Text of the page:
Meanwhile, back to Irene.

We had three shows scheduled for Sunday—two in Tannersville and one in Berwick. Much to my delight, the Tannersville church did decide to hold services, which was really nice—except for the fact that almost the entire congregation selected to stay home in deference to the pending doom attacking from the ocean. Yes, it was the smallest crowd I have ever performed in front of on a Sunday morning.

So Irene scored her first point against me.

Candidly, the folks who did show up were also a bit preoccupied by the storminess around them, but to their credit, they escaped the drippiness of their attitudes and the weather outside and became enlivened with Spirit. I enjoyed them thoroughly.

Now the Sunday night booking was a different story. Arriving in Berwick, having driven through the dreary and the drizzle, we discovered that this particular church had canceled their morning services and the dear pastor feared that no one was going to show up for the evening concert.

The storm had truly passed, but, as is often the case in the mindset of the human race, the trauma that follows is always much worse than the actual event. So we did something that we have never done before—we decided, along with the pastor, to cancel the appearance (what you might truly call a disappearance.)

Irene scored her second point.

So the score update was Irene, 2 and me—seemingly—0.

I was driving back to my lodging from the Berwick abandonment when it suddenly occurred to me that some ten days earlier money had arrived into my life that I was completely unaware had existed. Yes, that dear girl had sent me a check two days earlier, which not only covered the financial need of our weekly budget, but also gave us a sweet little nest egg to sit upon.

Is it possible that God knew back on March 13th that we would need finance at this exact hour for this specific purpose—to cover a need not of our making? Mind boggling, don’t you think?

I guess that’s what they mean by omniscient. It doesn’t mean God uses His all-knowing power most of the time. I believe He’s a gentleman and chooses to walk this earthly experience with us instead of running ahead removing obstacles and constructing road signs. But every once in a while, He chooses to step into the role of Father instead of just Creator, and extends His grace, changing the outcome to benefit his children.

So I sit here this morning, having easily survived both quaking earth and stirring sea, enriched by meeting beautiful people in Tannersville and coming into the acquaintance of one fine lady in Berwick—and also having no need to worry about my daily bread.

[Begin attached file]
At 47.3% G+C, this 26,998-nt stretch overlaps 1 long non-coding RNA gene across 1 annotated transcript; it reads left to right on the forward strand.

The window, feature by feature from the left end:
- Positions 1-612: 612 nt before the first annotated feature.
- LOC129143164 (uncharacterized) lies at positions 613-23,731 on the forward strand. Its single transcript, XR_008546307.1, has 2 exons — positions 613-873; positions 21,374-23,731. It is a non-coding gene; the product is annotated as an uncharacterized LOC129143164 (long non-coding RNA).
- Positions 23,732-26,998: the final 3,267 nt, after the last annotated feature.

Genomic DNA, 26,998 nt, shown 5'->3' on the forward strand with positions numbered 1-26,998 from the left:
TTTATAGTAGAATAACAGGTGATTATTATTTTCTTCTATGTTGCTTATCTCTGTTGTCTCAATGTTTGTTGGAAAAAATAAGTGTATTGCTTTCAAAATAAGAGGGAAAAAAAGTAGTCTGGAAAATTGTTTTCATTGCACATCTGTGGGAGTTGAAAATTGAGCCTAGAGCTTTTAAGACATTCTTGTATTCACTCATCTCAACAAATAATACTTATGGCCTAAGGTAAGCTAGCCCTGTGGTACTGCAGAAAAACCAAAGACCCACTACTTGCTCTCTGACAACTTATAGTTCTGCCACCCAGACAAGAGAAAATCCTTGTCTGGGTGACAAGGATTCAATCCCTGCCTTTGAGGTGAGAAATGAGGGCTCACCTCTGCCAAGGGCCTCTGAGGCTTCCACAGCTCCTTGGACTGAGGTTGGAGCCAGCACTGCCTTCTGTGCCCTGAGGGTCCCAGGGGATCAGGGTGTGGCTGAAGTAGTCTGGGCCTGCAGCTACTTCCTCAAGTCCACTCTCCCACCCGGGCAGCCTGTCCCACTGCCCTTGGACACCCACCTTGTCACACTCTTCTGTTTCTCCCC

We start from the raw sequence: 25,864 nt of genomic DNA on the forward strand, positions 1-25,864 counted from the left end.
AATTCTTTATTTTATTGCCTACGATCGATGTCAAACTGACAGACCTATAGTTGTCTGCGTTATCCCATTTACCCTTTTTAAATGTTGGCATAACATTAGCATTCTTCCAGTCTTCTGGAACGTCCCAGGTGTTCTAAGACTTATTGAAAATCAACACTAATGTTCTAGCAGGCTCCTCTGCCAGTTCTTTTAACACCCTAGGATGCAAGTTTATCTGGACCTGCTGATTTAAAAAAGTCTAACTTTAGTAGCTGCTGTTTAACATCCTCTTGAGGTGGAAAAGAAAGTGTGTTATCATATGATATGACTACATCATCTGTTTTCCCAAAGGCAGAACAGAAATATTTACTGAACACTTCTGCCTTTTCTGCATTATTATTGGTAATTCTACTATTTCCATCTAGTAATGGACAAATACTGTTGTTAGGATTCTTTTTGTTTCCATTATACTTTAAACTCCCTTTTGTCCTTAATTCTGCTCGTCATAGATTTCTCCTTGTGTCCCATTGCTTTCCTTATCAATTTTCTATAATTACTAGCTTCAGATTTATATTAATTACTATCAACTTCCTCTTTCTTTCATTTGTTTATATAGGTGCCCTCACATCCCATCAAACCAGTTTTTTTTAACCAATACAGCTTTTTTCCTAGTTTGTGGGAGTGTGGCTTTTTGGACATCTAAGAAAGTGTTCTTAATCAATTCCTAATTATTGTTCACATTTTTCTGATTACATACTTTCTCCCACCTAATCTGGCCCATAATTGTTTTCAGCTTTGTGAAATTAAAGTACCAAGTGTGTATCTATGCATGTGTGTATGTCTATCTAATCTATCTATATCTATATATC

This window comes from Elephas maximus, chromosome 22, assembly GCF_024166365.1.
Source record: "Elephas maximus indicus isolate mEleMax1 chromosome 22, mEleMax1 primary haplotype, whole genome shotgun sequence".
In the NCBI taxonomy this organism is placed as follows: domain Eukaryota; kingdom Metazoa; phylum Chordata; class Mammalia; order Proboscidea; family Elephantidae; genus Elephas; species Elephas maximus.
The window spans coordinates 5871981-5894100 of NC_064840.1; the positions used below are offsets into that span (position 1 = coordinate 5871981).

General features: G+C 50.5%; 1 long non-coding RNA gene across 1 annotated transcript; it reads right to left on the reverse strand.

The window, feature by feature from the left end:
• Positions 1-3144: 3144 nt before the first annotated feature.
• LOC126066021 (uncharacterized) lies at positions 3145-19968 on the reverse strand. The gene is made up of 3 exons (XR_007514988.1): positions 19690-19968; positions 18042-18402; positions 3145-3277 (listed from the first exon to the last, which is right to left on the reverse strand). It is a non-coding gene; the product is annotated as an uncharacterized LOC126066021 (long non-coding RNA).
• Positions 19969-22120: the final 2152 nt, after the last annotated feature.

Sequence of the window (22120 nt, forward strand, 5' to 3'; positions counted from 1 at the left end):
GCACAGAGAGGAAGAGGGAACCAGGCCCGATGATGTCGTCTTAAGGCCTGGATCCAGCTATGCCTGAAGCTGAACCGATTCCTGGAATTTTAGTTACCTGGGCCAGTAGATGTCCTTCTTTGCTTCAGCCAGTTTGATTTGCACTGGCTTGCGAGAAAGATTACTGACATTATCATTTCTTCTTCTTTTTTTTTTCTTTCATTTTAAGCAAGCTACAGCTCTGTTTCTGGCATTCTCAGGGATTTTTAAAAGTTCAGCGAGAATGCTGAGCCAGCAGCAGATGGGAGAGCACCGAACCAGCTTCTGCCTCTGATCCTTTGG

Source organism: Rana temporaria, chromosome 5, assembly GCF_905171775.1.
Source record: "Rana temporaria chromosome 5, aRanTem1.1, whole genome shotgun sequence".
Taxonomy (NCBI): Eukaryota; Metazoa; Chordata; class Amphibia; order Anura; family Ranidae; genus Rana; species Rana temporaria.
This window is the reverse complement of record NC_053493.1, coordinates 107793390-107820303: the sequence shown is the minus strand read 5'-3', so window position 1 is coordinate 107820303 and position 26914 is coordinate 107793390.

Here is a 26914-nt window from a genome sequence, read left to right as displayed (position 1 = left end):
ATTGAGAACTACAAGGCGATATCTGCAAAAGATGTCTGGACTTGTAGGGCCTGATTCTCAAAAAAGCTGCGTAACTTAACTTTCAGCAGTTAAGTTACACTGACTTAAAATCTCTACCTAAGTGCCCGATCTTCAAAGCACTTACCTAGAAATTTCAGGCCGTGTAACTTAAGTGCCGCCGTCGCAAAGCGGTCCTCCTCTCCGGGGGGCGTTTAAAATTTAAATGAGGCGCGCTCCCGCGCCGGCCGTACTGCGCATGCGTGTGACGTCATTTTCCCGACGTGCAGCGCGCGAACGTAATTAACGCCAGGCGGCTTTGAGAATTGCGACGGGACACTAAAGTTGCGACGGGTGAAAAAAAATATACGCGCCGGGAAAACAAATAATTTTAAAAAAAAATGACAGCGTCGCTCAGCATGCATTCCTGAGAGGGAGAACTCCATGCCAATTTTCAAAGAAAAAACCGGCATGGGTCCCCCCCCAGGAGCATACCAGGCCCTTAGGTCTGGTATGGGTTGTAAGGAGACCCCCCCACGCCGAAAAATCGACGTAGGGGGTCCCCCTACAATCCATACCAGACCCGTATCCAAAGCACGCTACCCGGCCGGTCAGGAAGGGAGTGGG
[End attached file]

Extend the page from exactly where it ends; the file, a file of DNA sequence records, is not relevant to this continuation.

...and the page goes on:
Because God baked it months ago.

I like this. May I point out to you that I never take it for granted—matter of fact, I am reluctant to even speak of God’s grace for fear that it might disappear like dew in the morning sun. But when do you experience the massive intelligence of the universe at work in your own puny surroundings, it is only righteous to blow the trumpet in Zion.

So I guess I will have to revise my title. It should read: Irene, 2—Me, 0—God, 3. You see, it is the personification of:

His grace is sufficient for me.

Published in: on August 29, 2011 at 1:23 pm  Leave a Comment  
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Two Wrongs Can Make a Right

Two Wrongs Can Make a Right (1,252)

August 28th, 2011

It happened again. I screwed up and I immediately tried to figure out devious ways to screw it back down before anyone noticed I had unscrewed it. It’s such a waste of time. The energy that each one of us expends, plotting our excuses and escaping responsibility, probably shortens our lives by twenty years.

Yet it seems difficult to comprehend the importance of the phrase, “Own it.” The fact of the matter is, much less time would be spent in incrimination if we told the truth than is sapped by others pummeling us with criticism when they discover we have lied. What causes this? Is it that we want to escape responsibility, appear perfect or avoid all critique? Or, in some bizarre fashion, is deception exhilarating?

I’m not sure. But I know this—as I have made it my mission in life to become more transparent, I have had less conflict, less fussiness and less intervention from others into my space. So there is a “wrong” that happens in our journey that is obvious even to us. When it is obvious to us, the best path is to quickly take ownership of the moment, get it over with and start moving towards restitution and reconciliation instead of repudiation and retribution.

But behold, there is a second “wrong.” This one often escapes the common man’s review. Because there are things we do that are not obvious to us—but are obvious to others because they cause offense. And these offended individuals will let us know that we have breached their comfort zone and they require some retraction.

Now, this is where most of us go haywire—because our first instinct is to accuse the offended individuals of being too sensitive, or maybe telling them that they have “misunderstood” us. Whatever turf we gained by grasping the concept of “owning” our faults is quickly lost as we once again exercise our pernicious attitude of making excuses.

At times we even become abusive towards the bruised souls and see them as “attacking” us because they don’t like our approach to the matter. I will go so far as to suggest that most relationships do not break up over blatant sinful actions, but rather, over trivial disagreements that escalate into huge storms of complete misunderstanding.

Here’s the truth: if someone says that I have offended them—I did.

Whether I meant to or not is irrelevant. The only response to anyone who claims they have been offended is, “I’m sorry. And now that I understand your heart in this matter, I will be much more careful to be sensitive to your need.”